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WHO Issues Guidelines To Reduce Risk Of Dementia

WHO Issues Guidelines To Reduce Risk Of Dementia

The World Health Organisation has unveiled its recommendations on how to reduce the risk of dementia globally in a report released on Tuesday. In the report, WHO also warned against taking dietary supplements, such as vitamins B and E, in an effort to combat cognitive decline and dementia.

The organisation recommended regular physical exercise, abstinence from smoking, drinking less alcohol, maintaining healthy blood pressure and a healthy diet as part of measures to guard against the condition. It also stated that 10 million new cases of dementia occur every year and warned that the figures might be tripled by 2050.

READ ALSO: ‘No. of people with dementia to triple in 30 years’ -WHO Releases New Guidelines To Reduce The Risk 

“The disease is a major cause of disability and dependency among older people and can devastate the lives of affected individuals, their care givers and families.

The disease also exacts a heavy economic toll, with the cost of caring for people with dementia estimated to rise to $2 trillion annually by 2030,”

the report stated.

The 78-page report outlined what WHO believes will and will not help to reduce the risk of dementia, described by campaigners as the biggest health challenge of the current generation.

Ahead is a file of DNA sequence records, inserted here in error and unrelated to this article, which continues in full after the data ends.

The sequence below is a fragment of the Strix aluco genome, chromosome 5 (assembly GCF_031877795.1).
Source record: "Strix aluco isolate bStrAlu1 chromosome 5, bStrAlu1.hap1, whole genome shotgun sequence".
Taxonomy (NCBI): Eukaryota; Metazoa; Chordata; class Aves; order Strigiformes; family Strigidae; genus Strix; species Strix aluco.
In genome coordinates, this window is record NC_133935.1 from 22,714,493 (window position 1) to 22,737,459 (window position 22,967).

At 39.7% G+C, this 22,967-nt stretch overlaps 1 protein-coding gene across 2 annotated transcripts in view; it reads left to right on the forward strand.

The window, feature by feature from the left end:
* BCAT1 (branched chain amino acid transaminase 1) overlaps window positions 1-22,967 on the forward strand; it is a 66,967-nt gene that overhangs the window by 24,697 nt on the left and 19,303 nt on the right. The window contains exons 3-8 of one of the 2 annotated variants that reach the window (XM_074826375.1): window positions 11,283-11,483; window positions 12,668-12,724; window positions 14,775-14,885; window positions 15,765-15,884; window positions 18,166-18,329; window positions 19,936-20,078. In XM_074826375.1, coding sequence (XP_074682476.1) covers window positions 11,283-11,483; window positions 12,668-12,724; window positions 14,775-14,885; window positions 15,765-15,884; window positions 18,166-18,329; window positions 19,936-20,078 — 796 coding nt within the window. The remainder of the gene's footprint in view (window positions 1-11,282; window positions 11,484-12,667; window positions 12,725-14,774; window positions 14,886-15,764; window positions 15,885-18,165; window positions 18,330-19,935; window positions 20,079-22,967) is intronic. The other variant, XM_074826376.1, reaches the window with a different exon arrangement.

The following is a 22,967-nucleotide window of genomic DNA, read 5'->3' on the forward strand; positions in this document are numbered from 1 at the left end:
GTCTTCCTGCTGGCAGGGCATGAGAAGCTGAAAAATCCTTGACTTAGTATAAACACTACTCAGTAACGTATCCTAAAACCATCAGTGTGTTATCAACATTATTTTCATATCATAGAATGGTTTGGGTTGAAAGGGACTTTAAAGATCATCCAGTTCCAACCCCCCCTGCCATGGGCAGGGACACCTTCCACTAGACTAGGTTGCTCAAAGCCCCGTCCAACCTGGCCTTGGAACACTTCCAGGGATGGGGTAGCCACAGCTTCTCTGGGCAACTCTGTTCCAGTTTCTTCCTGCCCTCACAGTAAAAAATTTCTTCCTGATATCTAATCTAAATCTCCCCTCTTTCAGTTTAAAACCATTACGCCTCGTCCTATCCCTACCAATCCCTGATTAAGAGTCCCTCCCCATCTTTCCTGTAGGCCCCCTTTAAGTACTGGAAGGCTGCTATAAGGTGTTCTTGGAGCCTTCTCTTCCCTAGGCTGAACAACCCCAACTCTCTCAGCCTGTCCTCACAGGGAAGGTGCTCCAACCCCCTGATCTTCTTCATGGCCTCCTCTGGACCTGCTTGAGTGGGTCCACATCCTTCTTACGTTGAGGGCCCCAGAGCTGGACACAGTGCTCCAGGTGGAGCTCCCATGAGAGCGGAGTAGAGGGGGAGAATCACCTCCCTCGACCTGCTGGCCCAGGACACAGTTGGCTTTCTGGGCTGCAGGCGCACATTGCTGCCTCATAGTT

The report also said that committing to a Mediterranean diet — simple plant-based cooking, little meat and a heavy emphasis on olive oil — could help.

“The Mediterranean diet is the most extensively studied dietary approach, in general, as well as in relation to cognitive function. Several systematic reviews of observational studies have concluded that high adherence to the Mediterranean diet is associated with decreased risk of mild cognitive impairment and Alzheimer’s Disease, but modest adherence is not,”

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the report added.

The WHO further recommended proper management of weight, hypertension, diabetes and dyslipidemia as measures that could potentially reduce the risk of dementia and cognitive decline.

Although the report stressed that social participation and social support are strongly connected to good health and individual well-being, it said there was insufficient evidence linking social activity with a reduced risk of dementia.


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